Yes, I know country music comes from Scotland, Ireland, and the other isles up there, but I sure wasn’t expecting to hear “The Ballad of Jed Clampitt” in an Irish restaurant as we were discussing Irish folklore. The music moved on nicely to “D-I-V-O-R-C-E” by Tammy Wynette and a number of other feel good classics from when I was a wee lass in the 70s.
5. I learned more about the plight of Catholics in Northern Ireland.
Although I had heard a little about Catholic oppression by the British when we were in Ireland last November, I learned a bit more about religious persecution on this trip. For example, when we visited Derry, our guide explained that the Catholics were mostly very poor and were forced to settle in a marshy area of the city. Because they were so poor and many people often lived in one home, they were underrepresented in elections. For years, only one person in a Catholic household was allowed to vote and they really suffered because of that rule, which only changed in the late 1960s.
4. Every year in Carlingford, people are allowed to hunt Leprechauns for one day.
Our tour guide in Carlingford, a man named Dermott, explained that the town of Carlingford has a fund raiser that allows people to go up in the hills and “hunt” for Leprechauns. It is technically illegal to hunt for them on any other day of the year.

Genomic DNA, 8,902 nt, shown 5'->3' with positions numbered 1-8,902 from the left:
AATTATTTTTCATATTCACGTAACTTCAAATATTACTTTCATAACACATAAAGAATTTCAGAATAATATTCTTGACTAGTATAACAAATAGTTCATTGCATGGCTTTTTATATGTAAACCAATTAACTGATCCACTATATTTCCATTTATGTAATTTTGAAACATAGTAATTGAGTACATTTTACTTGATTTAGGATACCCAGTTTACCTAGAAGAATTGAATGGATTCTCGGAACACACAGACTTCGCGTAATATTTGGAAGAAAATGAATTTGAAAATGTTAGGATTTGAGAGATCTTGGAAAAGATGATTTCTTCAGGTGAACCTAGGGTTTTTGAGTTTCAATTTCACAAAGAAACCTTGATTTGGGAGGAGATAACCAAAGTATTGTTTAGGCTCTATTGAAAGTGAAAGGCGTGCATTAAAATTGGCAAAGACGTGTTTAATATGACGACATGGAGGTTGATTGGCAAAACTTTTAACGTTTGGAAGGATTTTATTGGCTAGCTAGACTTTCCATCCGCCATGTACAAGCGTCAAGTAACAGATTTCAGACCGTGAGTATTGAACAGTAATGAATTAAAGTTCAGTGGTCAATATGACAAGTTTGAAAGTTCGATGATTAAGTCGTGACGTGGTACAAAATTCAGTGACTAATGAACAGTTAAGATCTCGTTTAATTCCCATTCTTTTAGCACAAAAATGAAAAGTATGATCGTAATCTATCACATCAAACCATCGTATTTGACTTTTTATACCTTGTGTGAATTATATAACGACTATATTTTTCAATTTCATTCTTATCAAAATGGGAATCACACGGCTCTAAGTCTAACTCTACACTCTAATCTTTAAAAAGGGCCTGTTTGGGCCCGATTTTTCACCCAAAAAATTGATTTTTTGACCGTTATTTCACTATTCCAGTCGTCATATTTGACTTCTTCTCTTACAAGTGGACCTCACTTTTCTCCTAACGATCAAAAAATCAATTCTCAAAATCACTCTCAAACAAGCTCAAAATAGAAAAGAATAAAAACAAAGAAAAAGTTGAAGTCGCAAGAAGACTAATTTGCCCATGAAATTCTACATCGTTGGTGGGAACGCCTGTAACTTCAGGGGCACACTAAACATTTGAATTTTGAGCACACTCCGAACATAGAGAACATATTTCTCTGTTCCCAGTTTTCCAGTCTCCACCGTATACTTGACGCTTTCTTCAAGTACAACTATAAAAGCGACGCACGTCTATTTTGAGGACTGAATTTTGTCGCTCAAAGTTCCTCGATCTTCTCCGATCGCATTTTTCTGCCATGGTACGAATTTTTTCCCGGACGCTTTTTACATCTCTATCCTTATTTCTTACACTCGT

3. Crossing the border into Ireland from Northern Ireland is a non-event… for now.
Dermott, our guide in Carlingford, told us that as a young man, he had to submit to extreme vehicle searches whenever he wanted to visit Ireland. Although he was born and raised in Northern Ireland, Dermott considers himself Irish and wants to see the island united as one country unto itself. He told us of having the wheels and seats taken out of his car when he was a young man as border patrols looked for bombs or other weapons. Today, one can cross into Ireland and not even notice. But if Brexit comes to pass, that may change.
2. Mount Stewart is a beautiful place!
Bill and I had the pleasure of visiting Scotland’s amazing Mount Stuart House in Bute, Scotland, on our first Hebridean cruise. As the crow flies, Northern Ireland’s Mount Stewart isn’t that far away. It’s also a very impressive place. I really enjoyed the gardens at Mount Stewart, although I think I like Mount Stuart’s house a little more.
1. The Titanic Experience in Belfast is amazing… and amazingly crowded!
I really didn’t know much about the Titanic, the ill fated cruise ship, before we visited Belfast last week. I still don’t know that much about it because the Titanic Experience, while very comprehensive and impressive, is positively loaded with people. I overheard some passengers on our cruise saying that France’s exhibit in Cherbourg is better. Perhaps we will visit there and see for ourselves.
We really enjoyed ourselves in Scotland, Northern Ireland, and Ireland. I hope someday we will get to return. At the very least, I need to sit down and watch the movie, Titanic. I can’t believe I still haven’t seen it in the 20 years it’s been out. Maybe this weekend…